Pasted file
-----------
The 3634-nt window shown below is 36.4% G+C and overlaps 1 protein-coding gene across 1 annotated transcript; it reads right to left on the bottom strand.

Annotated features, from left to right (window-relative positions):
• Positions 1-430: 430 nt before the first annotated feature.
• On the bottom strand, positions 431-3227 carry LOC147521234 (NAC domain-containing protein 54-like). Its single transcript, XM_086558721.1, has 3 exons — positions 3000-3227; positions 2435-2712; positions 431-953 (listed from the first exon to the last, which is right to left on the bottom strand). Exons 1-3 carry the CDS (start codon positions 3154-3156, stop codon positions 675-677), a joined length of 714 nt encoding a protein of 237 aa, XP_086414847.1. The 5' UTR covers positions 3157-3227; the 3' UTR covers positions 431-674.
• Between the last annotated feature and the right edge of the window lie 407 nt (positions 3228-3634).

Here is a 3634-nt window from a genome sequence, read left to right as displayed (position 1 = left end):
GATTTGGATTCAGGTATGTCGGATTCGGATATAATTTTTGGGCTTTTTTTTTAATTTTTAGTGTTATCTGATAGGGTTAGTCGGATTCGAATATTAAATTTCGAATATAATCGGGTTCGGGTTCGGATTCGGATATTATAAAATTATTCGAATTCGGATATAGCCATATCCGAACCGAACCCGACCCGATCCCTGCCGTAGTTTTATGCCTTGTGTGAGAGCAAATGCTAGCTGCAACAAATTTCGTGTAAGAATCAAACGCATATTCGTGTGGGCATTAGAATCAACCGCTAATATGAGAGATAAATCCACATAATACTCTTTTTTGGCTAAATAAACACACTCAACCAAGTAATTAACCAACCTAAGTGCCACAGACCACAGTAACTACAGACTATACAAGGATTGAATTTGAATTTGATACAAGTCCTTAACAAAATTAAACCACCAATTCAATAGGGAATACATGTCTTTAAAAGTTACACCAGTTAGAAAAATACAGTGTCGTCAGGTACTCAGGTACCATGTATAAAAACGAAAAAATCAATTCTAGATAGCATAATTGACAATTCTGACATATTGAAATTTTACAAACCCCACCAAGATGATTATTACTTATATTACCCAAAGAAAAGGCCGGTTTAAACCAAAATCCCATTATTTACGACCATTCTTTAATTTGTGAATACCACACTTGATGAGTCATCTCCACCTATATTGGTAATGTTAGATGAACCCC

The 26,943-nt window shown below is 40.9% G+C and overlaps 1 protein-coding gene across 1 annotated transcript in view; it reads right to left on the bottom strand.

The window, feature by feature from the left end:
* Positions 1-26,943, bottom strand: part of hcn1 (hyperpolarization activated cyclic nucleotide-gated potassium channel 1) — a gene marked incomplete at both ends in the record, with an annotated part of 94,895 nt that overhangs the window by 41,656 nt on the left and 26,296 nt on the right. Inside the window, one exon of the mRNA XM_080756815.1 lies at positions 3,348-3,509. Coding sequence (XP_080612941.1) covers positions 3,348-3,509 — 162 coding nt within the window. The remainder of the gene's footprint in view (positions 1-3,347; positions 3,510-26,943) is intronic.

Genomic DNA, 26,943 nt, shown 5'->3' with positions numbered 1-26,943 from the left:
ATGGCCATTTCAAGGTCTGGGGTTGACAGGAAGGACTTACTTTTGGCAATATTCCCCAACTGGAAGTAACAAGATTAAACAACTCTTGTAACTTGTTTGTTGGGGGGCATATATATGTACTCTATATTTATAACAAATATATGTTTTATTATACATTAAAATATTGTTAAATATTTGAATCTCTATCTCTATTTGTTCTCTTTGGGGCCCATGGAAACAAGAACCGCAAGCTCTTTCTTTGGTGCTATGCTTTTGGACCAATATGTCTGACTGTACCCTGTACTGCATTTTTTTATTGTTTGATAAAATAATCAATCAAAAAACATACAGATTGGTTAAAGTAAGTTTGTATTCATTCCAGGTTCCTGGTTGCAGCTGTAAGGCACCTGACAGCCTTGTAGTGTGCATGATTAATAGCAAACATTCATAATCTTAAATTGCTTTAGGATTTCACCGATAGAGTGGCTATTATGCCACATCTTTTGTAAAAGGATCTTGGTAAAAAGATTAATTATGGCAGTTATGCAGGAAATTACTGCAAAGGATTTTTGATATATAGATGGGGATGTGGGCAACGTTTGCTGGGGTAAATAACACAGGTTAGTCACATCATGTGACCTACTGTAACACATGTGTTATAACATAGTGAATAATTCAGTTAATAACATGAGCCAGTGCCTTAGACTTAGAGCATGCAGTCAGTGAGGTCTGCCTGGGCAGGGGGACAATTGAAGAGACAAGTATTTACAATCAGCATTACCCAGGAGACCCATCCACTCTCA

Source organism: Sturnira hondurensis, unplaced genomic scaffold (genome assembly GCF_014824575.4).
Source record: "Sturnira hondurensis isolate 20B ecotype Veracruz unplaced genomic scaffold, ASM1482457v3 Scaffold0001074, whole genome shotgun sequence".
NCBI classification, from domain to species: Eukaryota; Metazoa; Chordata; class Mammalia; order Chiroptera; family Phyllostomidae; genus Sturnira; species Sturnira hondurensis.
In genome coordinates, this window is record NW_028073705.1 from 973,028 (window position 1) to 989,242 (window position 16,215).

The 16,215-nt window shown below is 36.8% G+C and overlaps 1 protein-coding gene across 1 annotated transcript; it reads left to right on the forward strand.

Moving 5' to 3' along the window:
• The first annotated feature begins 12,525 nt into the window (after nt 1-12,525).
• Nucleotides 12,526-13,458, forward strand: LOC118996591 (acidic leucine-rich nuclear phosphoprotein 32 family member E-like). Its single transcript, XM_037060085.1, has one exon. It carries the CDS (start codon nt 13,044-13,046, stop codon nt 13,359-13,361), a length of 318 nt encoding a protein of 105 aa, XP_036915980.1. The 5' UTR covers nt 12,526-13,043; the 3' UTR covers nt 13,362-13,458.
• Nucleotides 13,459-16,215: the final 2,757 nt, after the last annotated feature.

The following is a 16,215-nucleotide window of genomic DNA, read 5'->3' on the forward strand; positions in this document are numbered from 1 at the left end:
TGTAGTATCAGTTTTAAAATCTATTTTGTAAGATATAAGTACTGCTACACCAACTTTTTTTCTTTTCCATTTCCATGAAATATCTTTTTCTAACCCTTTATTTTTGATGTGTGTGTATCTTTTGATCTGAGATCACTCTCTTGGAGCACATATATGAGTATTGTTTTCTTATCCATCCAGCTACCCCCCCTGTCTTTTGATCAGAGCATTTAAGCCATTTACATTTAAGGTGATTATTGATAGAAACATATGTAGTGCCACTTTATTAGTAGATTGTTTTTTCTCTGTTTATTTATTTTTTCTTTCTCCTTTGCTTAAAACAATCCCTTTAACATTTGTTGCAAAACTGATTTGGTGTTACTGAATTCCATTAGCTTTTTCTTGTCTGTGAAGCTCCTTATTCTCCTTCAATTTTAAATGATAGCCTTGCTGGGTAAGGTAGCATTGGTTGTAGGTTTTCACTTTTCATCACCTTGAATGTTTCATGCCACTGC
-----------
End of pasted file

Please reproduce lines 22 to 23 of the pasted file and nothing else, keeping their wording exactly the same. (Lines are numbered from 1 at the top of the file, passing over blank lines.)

The following is a 16,215-nucleotide window of genomic DNA, read 5'->3' on the forward strand; positions in this document are numbered from 1 at the left end:
TGTAGTATCAGTTTTAAAATCTATTTTGTAAGATATAAGTACTGCTACACCAACTTTTTTTCTTTTCCATTTCCATGAAATATCTTTTTCTAACCCTTTATTTTTGATGTGTGTGTATCTTTTGATCTGAGATCACTCTCTTGGAGCACATATATGAGTATTGTTTTCTTATCCATCCAGCTACCCCCCCTGTCTTTTGATCAGAGCATTTAAGCCATTTACATTTAAGGTGATTATTGATAGAAACATATGTAGTGCCACTTTATTAGTAGATTGTTTTTTCTCTGTTTATTTATTTTTTCTTTCTCCTTTGCTTAAAACAATCCCTTTAACATTTGTTGCAAAACTGATTTGGTGTTACTGAATTCCATTAGCTTTTTCTTGTCTGTGAAGCTCCTTATTCTCCTTCAATTTTAAATGATAGCCTTGCTGGGTAAGGTAGCATTGGTTGTAGGTTTTCACTTTTCATCACCTTGAATGTTTCATGCCACTGC